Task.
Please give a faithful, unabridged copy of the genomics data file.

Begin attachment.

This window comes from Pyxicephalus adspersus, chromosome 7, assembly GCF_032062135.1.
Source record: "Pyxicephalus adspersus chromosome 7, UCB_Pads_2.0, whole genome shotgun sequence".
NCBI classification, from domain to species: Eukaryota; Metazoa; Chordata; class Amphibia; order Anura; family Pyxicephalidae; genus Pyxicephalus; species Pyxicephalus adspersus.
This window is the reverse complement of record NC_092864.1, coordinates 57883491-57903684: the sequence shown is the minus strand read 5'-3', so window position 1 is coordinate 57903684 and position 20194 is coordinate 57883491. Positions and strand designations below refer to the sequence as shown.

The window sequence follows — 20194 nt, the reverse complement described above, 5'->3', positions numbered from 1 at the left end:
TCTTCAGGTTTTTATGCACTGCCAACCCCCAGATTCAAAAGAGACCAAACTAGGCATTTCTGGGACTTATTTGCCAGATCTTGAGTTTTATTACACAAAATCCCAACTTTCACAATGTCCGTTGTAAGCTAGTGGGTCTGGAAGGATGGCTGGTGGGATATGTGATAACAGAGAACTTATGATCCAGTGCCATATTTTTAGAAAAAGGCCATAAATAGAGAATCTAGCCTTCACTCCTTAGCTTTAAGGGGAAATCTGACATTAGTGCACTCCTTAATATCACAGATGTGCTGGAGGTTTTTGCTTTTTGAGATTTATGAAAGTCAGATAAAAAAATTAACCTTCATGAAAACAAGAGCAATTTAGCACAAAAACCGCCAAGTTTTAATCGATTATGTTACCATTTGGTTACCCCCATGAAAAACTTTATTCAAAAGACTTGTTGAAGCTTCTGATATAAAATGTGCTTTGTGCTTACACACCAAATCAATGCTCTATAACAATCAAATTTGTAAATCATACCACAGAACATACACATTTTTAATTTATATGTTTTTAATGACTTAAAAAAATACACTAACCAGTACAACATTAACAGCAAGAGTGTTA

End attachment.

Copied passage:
This window comes from Pyxicephalus adspersus, chromosome 7, assembly GCF_032062135.1.
Source record: "Pyxicephalus adspersus chromosome 7, UCB_Pads_2.0, whole genome shotgun sequence".
NCBI classification, from domain to species: Eukaryota; Metazoa; Chordata; class Amphibia; order Anura; family Pyxicephalidae; genus Pyxicephalus; species Pyxicephalus adspersus.
This window is the reverse complement of record NC_092864.1, coordinates 57883491-57903684: the sequence shown is the minus strand read 5'-3', so window position 1 is coordinate 57903684 and position 20194 is coordinate 57883491. Positions and strand designations below refer to the sequence as shown.

The window sequence follows — 20194 nt, the reverse complement described above, 5'->3', positions numbered from 1 at the left end:
TCTTCAGGTTTTTATGCACTGCCAACCCCCAGATTCAAAAGAGACCAAACTAGGCATTTCTGGGACTTATTTGCCAGATCTTGAGTTTTATTACACAAAATCCCAACTTTCACAATGTCCGTTGTAAGCTAGTGGGTCTGGAAGGATGGCTGGTGGGATATGTGATAACAGAGAACTTATGATCCAGTGCCATATTTTTAGAAAAAGGCCATAAATAGAGAATCTAGCCTTCACTCCTTAGCTTTAAGGGGAAATCTGACATTAGTGCACTCCTTAATATCACAGATGTGCTGGAGGTTTTTGCTTTTTGAGATTTATGAAAGTCAGATAAAAAAATTAACCTTCATGAAAACAAGAGCAATTTAGCACAAAAACCGCCAAGTTTTAATCGATTATGTTACCATTTGGTTACCCCCATGAAAAACTTTATTCAAAAGACTTGTTGAAGCTTCTGATATAAAATGTGCTTTGTGCTTACACACCAAATCAATGCTCTATAACAATCAAATTTGTAAATCATACCACAGAACATACACATTTTTAATTTATATGTTTTTAATGACTTAAAAAAATACACTAACCAGTACAACATTAACAGCAAGAGTGTTA